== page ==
Which Joe gave his name to ‘sloppy joes’? We look at five interesting sandwiches and their lexical origins.
(of a place) having a high incidence of criminal activity.‘a crime-ridden neighborhood’
- ‘In our crime-ridden society, it is little wonder that the police struggle to cope.’
- ‘Safety campaigners have cleaned up their neighbourhood by closing a network of crime-ridden alleys in York.’
- ‘Potential tenants, put off by the estate's reputation as a crime-ridden poverty trap, simply don't want to live there and homes have stood empty for years.’
- ‘It reads like the dairy of a former junkie whose crime-ridden ways catch up with him.’
- ‘Are you one of those who choose to stay home on weekends fearful of going out onto our crime ridden streets?’
- ‘With her worldly possessions in a shopping bag, she wandered about in the downtown crime-ridden district of the nation's capital, appearing disoriented.’
- ‘Their duties include tackling anti-social behaviour, helping regular officers and providing reassurance and a presence in some of the most crime-ridden communities.’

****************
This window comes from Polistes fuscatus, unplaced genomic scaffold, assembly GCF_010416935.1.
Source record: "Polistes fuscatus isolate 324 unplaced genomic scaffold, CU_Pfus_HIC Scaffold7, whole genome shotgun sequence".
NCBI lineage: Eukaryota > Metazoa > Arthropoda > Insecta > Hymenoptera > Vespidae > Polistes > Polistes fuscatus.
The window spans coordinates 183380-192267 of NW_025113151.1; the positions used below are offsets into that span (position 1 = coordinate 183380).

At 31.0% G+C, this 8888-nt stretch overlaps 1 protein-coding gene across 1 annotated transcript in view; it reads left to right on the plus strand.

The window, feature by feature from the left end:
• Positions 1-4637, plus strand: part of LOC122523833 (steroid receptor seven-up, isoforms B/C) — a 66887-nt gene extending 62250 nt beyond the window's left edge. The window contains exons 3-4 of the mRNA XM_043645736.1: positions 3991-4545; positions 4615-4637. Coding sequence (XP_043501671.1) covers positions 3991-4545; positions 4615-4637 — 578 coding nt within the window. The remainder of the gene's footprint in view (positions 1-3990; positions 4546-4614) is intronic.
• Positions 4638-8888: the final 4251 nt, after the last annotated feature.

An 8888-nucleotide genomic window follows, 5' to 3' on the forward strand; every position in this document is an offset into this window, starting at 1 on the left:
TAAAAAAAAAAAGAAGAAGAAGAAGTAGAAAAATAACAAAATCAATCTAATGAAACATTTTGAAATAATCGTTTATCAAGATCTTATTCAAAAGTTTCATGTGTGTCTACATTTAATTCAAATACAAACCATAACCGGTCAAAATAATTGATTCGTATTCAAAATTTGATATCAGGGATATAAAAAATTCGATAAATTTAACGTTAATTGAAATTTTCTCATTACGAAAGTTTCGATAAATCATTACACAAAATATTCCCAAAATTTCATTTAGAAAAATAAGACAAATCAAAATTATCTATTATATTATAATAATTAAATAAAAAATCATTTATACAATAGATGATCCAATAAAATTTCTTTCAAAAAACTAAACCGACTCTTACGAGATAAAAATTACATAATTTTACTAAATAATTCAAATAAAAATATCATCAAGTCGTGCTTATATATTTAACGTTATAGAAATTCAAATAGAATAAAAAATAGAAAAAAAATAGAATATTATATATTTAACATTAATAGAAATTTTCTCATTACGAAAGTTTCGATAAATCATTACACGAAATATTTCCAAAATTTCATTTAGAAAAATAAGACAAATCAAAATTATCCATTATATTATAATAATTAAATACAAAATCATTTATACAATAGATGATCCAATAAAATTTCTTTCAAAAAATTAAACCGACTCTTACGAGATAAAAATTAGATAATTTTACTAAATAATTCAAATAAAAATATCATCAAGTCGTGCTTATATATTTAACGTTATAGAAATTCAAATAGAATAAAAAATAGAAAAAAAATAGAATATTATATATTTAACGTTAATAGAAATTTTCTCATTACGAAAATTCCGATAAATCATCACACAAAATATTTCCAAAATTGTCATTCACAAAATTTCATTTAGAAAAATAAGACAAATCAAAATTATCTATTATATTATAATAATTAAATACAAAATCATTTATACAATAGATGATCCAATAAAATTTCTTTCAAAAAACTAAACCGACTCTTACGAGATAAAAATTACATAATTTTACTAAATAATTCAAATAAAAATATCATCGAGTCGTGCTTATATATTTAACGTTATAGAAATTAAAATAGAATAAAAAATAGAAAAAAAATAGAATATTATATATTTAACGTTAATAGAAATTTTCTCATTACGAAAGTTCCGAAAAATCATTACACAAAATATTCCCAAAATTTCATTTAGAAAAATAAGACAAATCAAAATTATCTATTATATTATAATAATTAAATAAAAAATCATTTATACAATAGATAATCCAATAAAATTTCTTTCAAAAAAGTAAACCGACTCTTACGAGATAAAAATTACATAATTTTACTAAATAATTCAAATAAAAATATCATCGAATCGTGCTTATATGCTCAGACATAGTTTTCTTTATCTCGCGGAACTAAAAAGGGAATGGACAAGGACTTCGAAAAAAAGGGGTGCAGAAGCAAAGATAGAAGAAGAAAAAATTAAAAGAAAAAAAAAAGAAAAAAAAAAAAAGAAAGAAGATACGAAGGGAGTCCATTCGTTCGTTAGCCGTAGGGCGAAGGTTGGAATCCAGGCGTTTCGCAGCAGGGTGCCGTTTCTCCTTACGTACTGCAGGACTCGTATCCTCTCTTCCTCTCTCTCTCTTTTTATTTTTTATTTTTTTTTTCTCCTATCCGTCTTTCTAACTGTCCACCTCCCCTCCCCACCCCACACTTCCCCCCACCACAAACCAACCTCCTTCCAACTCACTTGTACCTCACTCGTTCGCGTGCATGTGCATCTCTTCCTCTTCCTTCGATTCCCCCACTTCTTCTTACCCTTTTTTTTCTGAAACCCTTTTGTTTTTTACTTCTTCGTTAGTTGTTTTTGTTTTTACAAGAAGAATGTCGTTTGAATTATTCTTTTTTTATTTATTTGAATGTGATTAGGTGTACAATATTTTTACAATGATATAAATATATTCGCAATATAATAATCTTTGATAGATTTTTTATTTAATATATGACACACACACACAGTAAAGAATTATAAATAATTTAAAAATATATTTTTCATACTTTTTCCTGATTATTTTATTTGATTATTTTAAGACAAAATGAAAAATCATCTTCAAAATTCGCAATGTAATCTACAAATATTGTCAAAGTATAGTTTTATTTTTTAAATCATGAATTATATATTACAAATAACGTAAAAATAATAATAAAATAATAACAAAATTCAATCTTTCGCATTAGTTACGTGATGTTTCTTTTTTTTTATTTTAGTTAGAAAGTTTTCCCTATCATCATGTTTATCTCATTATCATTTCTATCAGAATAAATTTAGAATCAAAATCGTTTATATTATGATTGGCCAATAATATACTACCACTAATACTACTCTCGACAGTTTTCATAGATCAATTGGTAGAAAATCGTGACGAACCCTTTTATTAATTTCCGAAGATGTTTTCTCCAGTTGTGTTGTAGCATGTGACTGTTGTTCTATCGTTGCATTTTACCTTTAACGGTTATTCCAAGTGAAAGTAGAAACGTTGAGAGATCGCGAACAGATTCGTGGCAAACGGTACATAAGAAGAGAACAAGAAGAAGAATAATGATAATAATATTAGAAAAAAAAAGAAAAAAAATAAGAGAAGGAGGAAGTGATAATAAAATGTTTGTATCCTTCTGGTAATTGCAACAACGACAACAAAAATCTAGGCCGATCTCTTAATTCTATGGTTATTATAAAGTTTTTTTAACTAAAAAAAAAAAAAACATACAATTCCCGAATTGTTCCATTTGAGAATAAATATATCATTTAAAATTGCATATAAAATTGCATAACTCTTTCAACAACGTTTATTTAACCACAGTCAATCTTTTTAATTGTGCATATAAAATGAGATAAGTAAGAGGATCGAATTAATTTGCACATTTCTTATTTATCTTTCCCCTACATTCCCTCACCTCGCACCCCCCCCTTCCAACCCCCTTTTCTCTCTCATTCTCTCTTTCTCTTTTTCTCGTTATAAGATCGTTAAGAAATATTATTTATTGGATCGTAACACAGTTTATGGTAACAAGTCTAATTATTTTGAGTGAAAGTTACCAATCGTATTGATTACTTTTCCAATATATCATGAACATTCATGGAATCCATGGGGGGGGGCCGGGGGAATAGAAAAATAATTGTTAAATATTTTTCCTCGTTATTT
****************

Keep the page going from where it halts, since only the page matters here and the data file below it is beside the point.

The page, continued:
- ‘Over the past four years, 13 newsmen have been killed in the country's crime-ridden southwest.’
- ‘Initially some headteachers were cautious about the scheme because they believed that by taking part they would stigmatise their school as unruly or crime-ridden.’
- ‘The area is dirty, congested and crime-ridden.’
- ‘Working with the council and police, they turned the estate around from a crime-ridden blackspot to a place where people bought their own homes.’
- ‘People thought it was a crime-ridden place, but nothing could have been further from the truth.’
- ‘If one went by media depictions one would think his neighbourhood is a crime-ridden slum.’
- ‘It was a dirty and crime ridden city.’
- ‘A crime-ridden area of Bradford is to get a £250,000 revamp.’
- ‘Worried residents fear problems on a crime-ridden council estate will erupt into a full-scale riot unless police clamp down on hell-raising teenagers.’
We take a look at several popular, though confusing, punctuation marks.
From Afghanistan to Zimbabwe, discover surprising and intriguing language facts from around the globe.
The definitions of ‘buddy’ and ‘bro’ in the OED have recently been revised. We explore their history and increase in popularity.